Finally, after being called out for forgetting the needs of people who menstruate, the government issued a modification for lockdown measures. This removed obstacles for the production and supply of sanitary products.
In France, the lockdown rules stated that you could only go outside for a few very specific reasons, including to buy essential items. However, several men and women reported on social media being arrested and fined for going outside to buy menstrual hygiene supplies. Police officers seemingly considered this a violation of the lockdown rules. If those products were indeed included in the list of essential goods, this was obviously unclear to the zealous officers.
Wherever these stories are located, the issue seems to be the same: menstruation is seen as so private that the needs of menstruating individuals simply get overlooked. However, being able to properly manage your period is a question of public health, and should therefore be treated as such.
Menstrual cycles can be affected by situations, and leaders have often failed to take the specific needs of women and trans men into consideration. But there is another indirect consequence of this pandemic: poverty. And poverty leads to period poverty.
Period poverty refers to the inaccessibility to sanitary products, toilets, clean water and soap, education about hygiene during your period, etc. because of financial difficulties. The pandemic is worsening an already alarming situation. The problem comes from the loss of income, as well as an increase in the price of hygiene supplies.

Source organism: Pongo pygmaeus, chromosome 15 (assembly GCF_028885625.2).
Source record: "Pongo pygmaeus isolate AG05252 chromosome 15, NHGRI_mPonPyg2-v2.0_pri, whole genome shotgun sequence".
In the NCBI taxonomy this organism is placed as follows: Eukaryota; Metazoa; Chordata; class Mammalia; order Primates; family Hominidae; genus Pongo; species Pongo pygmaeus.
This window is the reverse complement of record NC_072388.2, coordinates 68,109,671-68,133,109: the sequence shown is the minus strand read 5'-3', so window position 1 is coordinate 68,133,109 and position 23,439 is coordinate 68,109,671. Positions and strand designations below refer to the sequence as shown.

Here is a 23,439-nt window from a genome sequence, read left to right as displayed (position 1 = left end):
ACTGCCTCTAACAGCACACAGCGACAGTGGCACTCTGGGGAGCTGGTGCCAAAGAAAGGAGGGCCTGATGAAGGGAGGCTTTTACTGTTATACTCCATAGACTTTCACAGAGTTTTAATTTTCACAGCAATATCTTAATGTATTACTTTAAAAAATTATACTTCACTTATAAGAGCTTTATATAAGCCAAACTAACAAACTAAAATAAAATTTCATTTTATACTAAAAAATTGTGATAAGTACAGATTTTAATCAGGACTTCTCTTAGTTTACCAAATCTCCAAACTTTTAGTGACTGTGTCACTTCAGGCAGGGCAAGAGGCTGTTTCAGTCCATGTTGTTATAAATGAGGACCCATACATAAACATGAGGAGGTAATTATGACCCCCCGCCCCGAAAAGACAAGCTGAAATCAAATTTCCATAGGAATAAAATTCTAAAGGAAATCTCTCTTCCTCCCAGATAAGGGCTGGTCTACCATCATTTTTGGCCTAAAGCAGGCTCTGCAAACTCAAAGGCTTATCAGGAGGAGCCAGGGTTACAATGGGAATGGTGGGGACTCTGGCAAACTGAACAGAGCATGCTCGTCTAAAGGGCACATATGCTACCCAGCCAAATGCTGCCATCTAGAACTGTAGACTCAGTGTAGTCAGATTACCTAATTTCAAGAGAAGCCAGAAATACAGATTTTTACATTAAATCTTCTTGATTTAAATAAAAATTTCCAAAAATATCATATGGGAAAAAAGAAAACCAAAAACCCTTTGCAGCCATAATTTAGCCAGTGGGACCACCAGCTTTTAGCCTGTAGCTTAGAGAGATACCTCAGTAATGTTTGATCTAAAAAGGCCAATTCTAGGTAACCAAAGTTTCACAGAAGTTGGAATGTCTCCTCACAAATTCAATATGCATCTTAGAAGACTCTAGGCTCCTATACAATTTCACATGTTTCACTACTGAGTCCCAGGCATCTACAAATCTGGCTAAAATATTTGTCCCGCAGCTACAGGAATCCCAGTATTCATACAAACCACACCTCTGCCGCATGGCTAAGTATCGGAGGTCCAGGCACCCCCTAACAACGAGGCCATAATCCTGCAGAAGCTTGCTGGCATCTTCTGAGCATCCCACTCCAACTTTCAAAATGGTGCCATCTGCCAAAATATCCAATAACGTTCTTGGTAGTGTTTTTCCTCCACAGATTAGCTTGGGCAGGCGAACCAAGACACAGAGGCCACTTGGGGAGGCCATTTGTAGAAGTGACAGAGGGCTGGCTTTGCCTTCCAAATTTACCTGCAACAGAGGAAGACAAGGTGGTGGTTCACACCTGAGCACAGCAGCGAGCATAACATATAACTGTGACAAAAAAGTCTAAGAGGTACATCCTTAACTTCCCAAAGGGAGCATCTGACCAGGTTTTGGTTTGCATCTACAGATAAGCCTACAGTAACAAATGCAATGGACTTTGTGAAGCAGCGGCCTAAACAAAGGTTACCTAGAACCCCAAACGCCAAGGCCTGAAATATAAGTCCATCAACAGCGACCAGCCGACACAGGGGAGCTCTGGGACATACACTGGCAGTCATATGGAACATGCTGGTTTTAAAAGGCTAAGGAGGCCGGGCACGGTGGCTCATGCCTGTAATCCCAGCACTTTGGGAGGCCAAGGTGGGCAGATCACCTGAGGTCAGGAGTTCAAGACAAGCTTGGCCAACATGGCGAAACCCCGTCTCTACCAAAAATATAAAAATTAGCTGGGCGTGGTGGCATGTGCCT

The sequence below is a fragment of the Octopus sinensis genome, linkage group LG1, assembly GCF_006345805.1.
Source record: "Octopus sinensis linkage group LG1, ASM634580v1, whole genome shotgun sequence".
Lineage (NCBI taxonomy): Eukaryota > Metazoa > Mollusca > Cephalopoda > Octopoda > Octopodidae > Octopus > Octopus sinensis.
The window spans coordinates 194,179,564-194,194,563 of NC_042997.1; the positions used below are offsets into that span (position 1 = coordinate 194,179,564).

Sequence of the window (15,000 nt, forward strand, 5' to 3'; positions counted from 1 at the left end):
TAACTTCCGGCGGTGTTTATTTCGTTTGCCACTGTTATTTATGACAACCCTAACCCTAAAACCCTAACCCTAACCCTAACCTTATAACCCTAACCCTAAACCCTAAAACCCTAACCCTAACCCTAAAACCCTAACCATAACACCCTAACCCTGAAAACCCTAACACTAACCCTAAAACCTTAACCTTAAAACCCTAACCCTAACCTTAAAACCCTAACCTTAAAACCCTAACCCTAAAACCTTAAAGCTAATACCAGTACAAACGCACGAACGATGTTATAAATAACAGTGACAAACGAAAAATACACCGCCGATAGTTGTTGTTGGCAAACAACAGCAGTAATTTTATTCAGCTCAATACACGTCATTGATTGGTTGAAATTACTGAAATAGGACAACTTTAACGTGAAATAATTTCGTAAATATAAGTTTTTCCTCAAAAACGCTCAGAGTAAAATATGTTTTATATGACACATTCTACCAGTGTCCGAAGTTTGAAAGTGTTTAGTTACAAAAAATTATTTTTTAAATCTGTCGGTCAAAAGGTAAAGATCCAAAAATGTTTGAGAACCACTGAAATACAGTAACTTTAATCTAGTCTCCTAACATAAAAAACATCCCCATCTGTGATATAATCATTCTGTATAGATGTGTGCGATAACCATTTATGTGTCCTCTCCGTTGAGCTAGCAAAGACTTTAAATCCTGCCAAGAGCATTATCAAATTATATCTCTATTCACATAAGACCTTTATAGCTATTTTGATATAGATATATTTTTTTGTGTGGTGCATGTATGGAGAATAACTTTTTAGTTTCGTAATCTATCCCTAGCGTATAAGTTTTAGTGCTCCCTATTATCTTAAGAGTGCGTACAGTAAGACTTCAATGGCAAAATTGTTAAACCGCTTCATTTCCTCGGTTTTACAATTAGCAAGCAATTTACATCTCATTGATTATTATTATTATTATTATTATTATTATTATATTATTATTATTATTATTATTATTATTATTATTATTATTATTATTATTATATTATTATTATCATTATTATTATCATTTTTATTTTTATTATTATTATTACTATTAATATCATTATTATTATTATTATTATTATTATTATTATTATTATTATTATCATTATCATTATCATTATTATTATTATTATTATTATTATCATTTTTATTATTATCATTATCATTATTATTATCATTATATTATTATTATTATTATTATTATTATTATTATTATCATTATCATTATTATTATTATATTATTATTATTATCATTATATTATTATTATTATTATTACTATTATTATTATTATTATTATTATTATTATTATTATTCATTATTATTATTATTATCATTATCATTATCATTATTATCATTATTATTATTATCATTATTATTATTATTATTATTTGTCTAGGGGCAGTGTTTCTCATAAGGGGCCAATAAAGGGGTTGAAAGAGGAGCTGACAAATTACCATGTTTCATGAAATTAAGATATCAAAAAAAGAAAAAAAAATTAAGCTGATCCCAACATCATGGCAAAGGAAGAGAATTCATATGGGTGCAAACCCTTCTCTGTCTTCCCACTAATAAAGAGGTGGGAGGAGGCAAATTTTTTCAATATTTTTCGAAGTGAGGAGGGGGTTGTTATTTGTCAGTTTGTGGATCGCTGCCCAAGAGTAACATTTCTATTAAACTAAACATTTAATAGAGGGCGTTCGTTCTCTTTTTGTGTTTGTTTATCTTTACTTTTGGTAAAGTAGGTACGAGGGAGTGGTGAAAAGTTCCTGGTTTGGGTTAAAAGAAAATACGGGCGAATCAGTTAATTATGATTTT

According to Rose Caldwell, chief executive of the charity Plan International in a Forbes article: “We already know that the coronavirus outbreak is having a devastating impact on family finances all over the world, but now we see that girls and women are also facing widespread shortages and price hikes on period products, with the result that many are being forced to make do with whatever they can find to manage their period. This can pose a real threat to their health and may increase the risk of infection.”
According to the International Monetary Fund projections, the pandemic will push millions of people into extreme poverty. This means that organizations supporting the most vulnerable will most likely see an increase in the number of their beneficiaries. But will they be able to provide enough supplies?
This situation is not just about whether or not you can get the supply you need to manage your period safely and with dignity. It is also about getting the information on how to do so. With lockdown measures and school closures, getting helpful information about dealing with your periods has become increasingly hard for young people.
So far, there is no definitive research on how SARS-CoV-2 directly impacts our menstrual health or the pandemic stress. However, the fact that this topic is far too often overlooked generates anxiety. Society still views menstruation as a private issue shrouded in mystery and shame. We need to change this, so the people at the top of the decision making process (who, let’s face it, are seldom people who menstruate!) never neglect this again.
If you are able to do so, think about period supplies next time you donate to an organization helping the less fortunate.
And let’s talk about our period more freely! The more we talk about it, the more we can manage the stigma around it. There is nothing to be embarrassed about, because this issue is a question of health as well as dignity.
Interested in learning more about this topic? We recommend the following sources.
A community cultivating freedom, confidence, and a celebration of empowerment that breaches the glass ceiling.Discover More